English Tone Pictures (CD review)

Music of Bax, Delius, and Ireland. Sir John Barbirolli, London Symphony Orchestra and Halle Orchestra. EMI 0946 3 79984 2 7.

I mean, who would rather having conducting English pastoral music than Sir John Barbirolli? Well, maybe Sir Thomas Beecham or Sir Adrian Boult, but close enough. Barbirolli was born in London of an Italian father and a French mother, but he was an Englishman through and through. Like Beecham and Boult, English music was in his blood and bones. One can hear it no better expressed than in this collection of short English tone poems, presented by EMI on one of their “Great Recordings of the Century” albums.

The program begins and ends with evocations of England, first up being Arnold Bax’s portrait of the fifth-century coast of Cornwall, “Tintagel,” the legendary place of King Arthur’s birth. The final piece is John Ireland’s picture of twentieth-century downtown London, “A London Overture.” The two works couldn’t be more different, but they are excellent, contrasting bookends for the collection. “Tintagel” is, of course, the more Romantic, in both senses--fanciful and adventurous yet sensual and passionate. The thrusting waves against the rocky shores are as metaphorical as they are literal.  Barbirolli deals with it exquisitely, at least the equal of Boult’s celebrated version on Lyrita. “A London Overture” is bustling, noisy, and crowded with the sounds of the city.

Next up are five pieces by Frederick Delius, the first three done by Barbirolli and the London Symphony Orchestra from 1965-66 and the last two by Barbirolli’s and the Halle Orchestra done several years later. The nice thing is that if you have Beecham’s collection of Delius’s music on EMI’s “Great Recordings of the Century” series, the present disc duplicates only one of the pieces, the “Irmelin Prelude.” The other four are “The Walk to the Paradise Garden,” “A Song of Summer,” “In a Summer Garden,” and the totally delightful “La Catinda.” Wonderful material.

The sound is splendid throughout, with a slight nod, perhaps, to the later Halle recordings. The sonics are very wide spread, warm, and open, with plenty of orchestral depth and no holes anywhere. This is quite a good disc in every way.


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Meet the Staff

Meet the Staff
John J. Puccio, Editor, Publisher, Reviewer

Understand, I'm just an everyday guy reacting to something I love. And I've been doing it for a very long time, my appreciation for classical music starting with the musical excerpts on The Big John and Sparkie radio show in the early Fifties and the purchase of my first recording, The 101 Strings Play the Classics, around 1956. In the late Sixties I began teaching high school English and Film Studies as well as becoming interested in hi-fi, my audio ambitions graduating me from a pair of AR-3 speakers to the Fulton J's recommended by The Stereophile's J. Gordon Holt. In the early Seventies, I began writing for a number of audio magazines, including Audio Excellence, Audio Forum, The Boston Audio Society Speaker, The American Record Guide, and from 1976 until 2008, The $ensible Sound, for which I served as Classical Music Editor.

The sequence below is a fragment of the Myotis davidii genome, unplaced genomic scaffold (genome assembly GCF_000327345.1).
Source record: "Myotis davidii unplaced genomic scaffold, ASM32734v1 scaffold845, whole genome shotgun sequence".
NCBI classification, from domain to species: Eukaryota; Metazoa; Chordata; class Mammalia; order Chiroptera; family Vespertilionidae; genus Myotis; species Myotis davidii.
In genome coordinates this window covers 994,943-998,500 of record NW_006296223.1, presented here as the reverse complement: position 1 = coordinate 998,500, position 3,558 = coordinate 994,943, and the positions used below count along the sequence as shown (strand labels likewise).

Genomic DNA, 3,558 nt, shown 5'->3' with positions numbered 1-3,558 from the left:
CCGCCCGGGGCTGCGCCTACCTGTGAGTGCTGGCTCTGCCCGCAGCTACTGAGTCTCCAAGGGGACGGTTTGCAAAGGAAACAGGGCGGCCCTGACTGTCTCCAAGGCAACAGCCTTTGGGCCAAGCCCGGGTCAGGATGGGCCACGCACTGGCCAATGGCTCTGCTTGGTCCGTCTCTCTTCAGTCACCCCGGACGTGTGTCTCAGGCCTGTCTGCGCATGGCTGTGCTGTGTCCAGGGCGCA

Today, I'm retired from teaching and use a pair of bi-amped VMPS RM40s loudspeakers for my listening. In addition to writing the Classical Candor blog, I served as the Movie Review Editor for the Web site Movie Metropolis (formerly DVDTown) from 1997-2013. Music and movies. Life couldn't be better.
Karl W. Nehring, Contributing Reviewer

For over 20 years I was the editor of The $ensible Sound magazine and a regular contributor to its classical review pages. I would not presume to present myself as some sort of expert on music, but I have a deep love for and appreciation of many types of music, "classical" especially, and have listened to thousands of recordings over the years, many of which still line the walls of my listening room (and occasionally spill onto the furniture and floor, much to the chagrin of my long-suffering wife). I have always taken the approach as a reviewer that what I am trying to do is simply to point out to readers that I have come across a recording that I have found of interest, a recording that I think they might appreciate my having pointed out to them. I suppose that sounds a bit simple-minded, but I know I appreciate reading reviews by others that do the same for me--point out recordings that I think I might enjoy.

For readers who might be wondering about what kind of system I am using to do my listening, as of right now it comprises an Onkyo C-7030 CD player, Legacy Audio High Current preamplifier, AVA FET Valve 550hc or Legacy Audio PowerBloc2 amplifier, and a pair of Legacy Audio Focus SE speakers augmented by a Legacy Point One subwoofer.
Bryan Geyer, Technical Analyst

I initially embraced classical music in 1954 when I mistuned my car radio and heard the Heifetz recording of Mendelssohn's Violin Concerto. That inspired me to board the new "hi-fi" DIY bandwagon. In 1957 I joined one of the pioneer semiconductor makers and spent the next 32 years marketing transistors and microcircuits to military contractors. Home audio DIY projects remained a personal passion until 1989 when we created our own new photography equipment company. I later (2012) revived my interest in two channel audio when we "downsized" our life and determined that mini-monitors + paired subwoofers were a great way to mate fine music with the space constraints of condo living.

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"Their Master's Voice" by Michael Sowa

"Their Master's Voice" by Michael Sowa